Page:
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In Our NameThe Ethics of Democracy$
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Eric Beerbohm

Print publication date: 2012

Print ISBN-13: 9780691154619

Published to Princeton Scholarship Online: October 2017

DOI: 10.23943/princeton/9780691154619.001.0001

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Not in My Name

Not in My Name

Macrodemocratic Design

Chapter:
(p.252) Chapter 10 Not in My Name
Source:
In Our Name
Author(s):

Eric Beerbohm

Publisher:
Princeton University Press
DOI:10.23943/princeton/9780691154619.003.0011

This chapter deals with macrodemocratic theory. It develops mechanisms of democracy designed to protect citizens against complicitous relations with the state. It first considers plebiscitary mechanisms for participation such as voting for initiatives and representatives, signing petitions, citizen juries, and participating in deliberative forums. It then discusses executive and judicial mechanisms, along with reforms that empower citizens to satisfy their obligations to reform injustice in their state. It also examines debates over popular constitutionalism and judicial review and concludes by proposing two kinds of mechanisms for complicity avoidance. The first helps ordinary citizens limit their moral exposure—to distance themselves from state actions. The second provides citizens with opportunities to offset injustices that are performed in their name.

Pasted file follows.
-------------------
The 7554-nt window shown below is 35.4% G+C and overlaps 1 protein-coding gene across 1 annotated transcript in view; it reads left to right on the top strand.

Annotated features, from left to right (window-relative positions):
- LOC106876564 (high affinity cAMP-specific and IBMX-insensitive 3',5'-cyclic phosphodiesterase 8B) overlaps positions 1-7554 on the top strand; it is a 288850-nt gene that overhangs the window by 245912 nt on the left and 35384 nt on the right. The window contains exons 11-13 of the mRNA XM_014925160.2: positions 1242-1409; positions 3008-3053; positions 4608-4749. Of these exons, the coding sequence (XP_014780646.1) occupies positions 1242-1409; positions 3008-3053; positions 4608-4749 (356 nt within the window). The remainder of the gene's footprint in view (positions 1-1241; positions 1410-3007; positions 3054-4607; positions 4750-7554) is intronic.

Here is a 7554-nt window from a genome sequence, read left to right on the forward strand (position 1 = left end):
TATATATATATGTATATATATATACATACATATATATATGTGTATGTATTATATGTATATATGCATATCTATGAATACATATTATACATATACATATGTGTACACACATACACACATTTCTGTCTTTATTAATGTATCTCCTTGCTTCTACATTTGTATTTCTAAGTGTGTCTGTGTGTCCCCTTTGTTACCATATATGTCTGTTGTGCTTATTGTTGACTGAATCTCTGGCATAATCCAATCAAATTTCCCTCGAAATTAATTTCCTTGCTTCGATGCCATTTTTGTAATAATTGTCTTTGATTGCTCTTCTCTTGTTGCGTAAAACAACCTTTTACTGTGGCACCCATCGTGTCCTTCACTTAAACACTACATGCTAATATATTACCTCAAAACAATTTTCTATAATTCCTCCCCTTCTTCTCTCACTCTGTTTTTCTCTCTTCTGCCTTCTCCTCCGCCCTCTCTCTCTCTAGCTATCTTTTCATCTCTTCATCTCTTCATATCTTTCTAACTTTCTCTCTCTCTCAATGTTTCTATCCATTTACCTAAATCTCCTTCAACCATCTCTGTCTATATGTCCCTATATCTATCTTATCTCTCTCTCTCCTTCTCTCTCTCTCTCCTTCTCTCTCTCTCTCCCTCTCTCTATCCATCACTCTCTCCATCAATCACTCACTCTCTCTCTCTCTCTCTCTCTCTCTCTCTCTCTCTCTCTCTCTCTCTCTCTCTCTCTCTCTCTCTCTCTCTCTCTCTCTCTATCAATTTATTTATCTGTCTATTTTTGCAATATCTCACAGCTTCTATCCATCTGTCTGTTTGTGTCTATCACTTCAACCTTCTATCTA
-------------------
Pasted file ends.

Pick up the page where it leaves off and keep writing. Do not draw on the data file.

Keywords:   macrodemocratic theory, democracy, citizens, plebiscitary mechanisms, participation, judicial mechanisms, injustice, popular constitutionalism, judicial review, complicity

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